Australia’s Red Centre is well worth a stop if you’re travelling coast to coast. Experience the outback and a wealth of Aboriginal sights where you can learn about their customs, history, art, dreamtime and of course see the magnificent Uluru, Kata Tjuta and Kings Canyon. Far to the north of the Northern Territories you have huge national parks and the city of Darwin. Visitors to this region are drawn in particular to Kakadu National Park. Some of the Aboriginal artwork here dates to prehistoric times. The National Park is a huge biodiverse nature reserve with wetlands, sandstone rock and rivers. You can find over 2,000 plant and animal species here, so it’s easy to see why it’s such an important UNESCO world heritage site. If you include the Northern Territories in your itinerary, this national park should not be missed.

Adelaide in South Australia used to be considered a sleepy place, but it is fast transforming into the lifestyle capital of Australia. There’s the Barossa Valley nearby for world class wines and gourmet food. The city has a world class art and music scene alongside a fast growing bar scene. If you’re a foodie, you must visit Adelaide. There are treats around almost every corner. A large market and you can escape to the Adelaide Hills for lunch. If you have the time, you can head 275 miles by car to Kangaroo Island for another incredible spot for fishing, seafood, wildlife and more wineries. Adelaide is also where you can join the Ghan, a train through the huge outback with short tours of Alice Springs and Katherine en-route to Darwin (or visa versa)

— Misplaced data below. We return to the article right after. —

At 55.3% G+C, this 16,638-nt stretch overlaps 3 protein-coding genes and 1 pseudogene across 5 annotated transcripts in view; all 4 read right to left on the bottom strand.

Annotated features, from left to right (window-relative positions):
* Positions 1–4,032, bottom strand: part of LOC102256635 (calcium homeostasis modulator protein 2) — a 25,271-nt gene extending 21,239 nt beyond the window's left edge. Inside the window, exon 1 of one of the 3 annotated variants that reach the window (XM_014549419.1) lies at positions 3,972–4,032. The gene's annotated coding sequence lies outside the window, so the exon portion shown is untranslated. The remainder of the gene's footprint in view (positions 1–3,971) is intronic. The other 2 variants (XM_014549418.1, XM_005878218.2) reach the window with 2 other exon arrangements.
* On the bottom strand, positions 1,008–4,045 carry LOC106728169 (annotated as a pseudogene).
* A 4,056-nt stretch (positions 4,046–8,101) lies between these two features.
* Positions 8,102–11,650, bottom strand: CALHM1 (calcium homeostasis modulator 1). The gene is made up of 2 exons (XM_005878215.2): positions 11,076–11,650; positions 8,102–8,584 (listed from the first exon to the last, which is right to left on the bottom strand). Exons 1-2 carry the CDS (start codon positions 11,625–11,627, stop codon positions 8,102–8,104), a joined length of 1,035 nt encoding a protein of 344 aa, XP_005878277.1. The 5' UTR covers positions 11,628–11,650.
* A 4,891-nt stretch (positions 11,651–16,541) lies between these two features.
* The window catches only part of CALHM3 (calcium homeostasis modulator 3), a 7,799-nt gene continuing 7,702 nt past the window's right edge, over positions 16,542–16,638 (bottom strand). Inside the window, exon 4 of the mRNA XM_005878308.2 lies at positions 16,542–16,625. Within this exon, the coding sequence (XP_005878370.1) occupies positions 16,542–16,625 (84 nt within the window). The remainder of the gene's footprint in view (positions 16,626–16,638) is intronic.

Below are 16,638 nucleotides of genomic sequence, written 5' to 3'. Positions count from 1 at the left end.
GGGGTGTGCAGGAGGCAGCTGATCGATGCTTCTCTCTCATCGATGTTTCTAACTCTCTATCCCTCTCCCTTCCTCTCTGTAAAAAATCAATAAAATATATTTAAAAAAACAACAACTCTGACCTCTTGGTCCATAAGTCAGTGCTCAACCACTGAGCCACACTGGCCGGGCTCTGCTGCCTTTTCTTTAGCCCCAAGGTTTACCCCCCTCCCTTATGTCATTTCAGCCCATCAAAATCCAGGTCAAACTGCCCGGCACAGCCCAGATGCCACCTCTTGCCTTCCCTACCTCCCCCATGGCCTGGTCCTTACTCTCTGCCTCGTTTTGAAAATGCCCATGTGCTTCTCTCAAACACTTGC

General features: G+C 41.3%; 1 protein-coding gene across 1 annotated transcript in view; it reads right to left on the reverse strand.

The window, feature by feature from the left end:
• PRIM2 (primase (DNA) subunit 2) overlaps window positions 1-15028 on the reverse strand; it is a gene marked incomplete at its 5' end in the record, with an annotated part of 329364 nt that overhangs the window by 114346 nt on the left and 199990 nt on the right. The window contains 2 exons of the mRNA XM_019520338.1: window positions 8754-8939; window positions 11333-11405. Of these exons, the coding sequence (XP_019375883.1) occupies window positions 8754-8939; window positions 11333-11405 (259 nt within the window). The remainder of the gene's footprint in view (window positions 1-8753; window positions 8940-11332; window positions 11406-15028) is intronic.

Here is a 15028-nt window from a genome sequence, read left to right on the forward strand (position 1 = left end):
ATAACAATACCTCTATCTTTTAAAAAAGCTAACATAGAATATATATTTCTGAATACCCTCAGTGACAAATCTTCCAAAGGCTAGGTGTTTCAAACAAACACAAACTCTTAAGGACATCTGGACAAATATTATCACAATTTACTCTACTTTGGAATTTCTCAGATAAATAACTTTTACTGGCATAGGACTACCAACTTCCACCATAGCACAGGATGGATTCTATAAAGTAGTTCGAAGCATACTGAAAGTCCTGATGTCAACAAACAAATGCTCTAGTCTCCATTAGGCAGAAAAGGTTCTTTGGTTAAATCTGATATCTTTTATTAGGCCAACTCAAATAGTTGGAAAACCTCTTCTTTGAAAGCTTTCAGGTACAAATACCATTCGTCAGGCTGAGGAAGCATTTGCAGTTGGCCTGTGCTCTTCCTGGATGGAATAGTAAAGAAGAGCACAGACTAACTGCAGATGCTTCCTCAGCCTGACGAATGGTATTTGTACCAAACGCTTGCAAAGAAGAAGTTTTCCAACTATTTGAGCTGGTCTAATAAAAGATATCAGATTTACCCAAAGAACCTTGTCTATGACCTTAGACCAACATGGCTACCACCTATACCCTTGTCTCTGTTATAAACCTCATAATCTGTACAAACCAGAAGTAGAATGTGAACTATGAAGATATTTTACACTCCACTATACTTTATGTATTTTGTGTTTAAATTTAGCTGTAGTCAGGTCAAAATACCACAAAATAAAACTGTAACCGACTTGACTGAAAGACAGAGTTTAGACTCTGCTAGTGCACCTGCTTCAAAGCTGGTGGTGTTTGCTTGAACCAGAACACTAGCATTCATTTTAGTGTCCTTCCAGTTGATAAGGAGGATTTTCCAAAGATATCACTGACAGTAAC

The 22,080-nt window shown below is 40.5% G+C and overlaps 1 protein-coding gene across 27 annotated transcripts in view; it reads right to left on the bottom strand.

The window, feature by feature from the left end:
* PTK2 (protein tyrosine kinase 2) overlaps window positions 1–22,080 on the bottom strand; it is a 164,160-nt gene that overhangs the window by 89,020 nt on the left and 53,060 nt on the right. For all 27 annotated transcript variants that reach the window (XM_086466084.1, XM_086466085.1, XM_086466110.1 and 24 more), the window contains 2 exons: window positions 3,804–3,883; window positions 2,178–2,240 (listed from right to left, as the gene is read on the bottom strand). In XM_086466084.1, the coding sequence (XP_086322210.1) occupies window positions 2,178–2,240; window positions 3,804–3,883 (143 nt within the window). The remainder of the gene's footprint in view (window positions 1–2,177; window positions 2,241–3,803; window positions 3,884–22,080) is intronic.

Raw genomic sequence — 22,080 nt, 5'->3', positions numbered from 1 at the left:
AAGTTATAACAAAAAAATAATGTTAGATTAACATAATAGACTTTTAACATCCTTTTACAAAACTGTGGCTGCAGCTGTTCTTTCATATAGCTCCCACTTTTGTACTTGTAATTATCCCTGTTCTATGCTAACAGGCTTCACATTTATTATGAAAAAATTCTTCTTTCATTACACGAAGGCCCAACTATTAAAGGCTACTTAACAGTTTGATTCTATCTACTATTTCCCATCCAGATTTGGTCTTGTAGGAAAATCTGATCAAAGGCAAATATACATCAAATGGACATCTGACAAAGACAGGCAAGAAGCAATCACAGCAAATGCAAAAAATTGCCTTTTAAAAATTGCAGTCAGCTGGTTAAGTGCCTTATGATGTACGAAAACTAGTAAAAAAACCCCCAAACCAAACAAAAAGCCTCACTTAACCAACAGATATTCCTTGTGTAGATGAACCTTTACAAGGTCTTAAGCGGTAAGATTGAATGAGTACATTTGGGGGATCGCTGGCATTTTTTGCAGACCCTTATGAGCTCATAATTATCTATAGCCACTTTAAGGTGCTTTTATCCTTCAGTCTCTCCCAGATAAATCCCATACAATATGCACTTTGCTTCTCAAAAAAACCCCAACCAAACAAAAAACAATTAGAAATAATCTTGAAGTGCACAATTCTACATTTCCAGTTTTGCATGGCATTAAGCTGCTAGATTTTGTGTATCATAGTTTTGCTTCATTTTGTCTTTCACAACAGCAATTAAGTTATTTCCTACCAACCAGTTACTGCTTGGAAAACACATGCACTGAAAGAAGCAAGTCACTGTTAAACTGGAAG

Australia is a must-see destination, but although it’s so far away, don’t try to visit as much as you can in one trip. If you only have a couple of weeks, pick a region and stick to that. If you have 3 or 4 weeks, then widen your itinerary and throw in an airpass. If you’re lucky enough to have longer, then choose how you want to travel. Motorhome, car, guided coach tour, airpass, train or a mix of a few of them. Distances can be huge, so it’s important to make sure your itinerary is sensible, particularly when driving or in a motorhome.

Back on the west coast - Perth

In March, the inaugural flight QF9 touched down in Heathrow having flown non-stop for just over 17 hrs on the 9,009 mile journey from Perth in Western Australia. Aviation has come a long way; in the mid 1930’s it took around 12 days to get to Australia by air and by the late 1940’s that had dropped to 4 days. Now it’s 6 movies, a few hours sleep, a few meals and you’re there. Ok, it’s still a long time to be sitting down, but it opens up Western Australia to the 2 week holiday.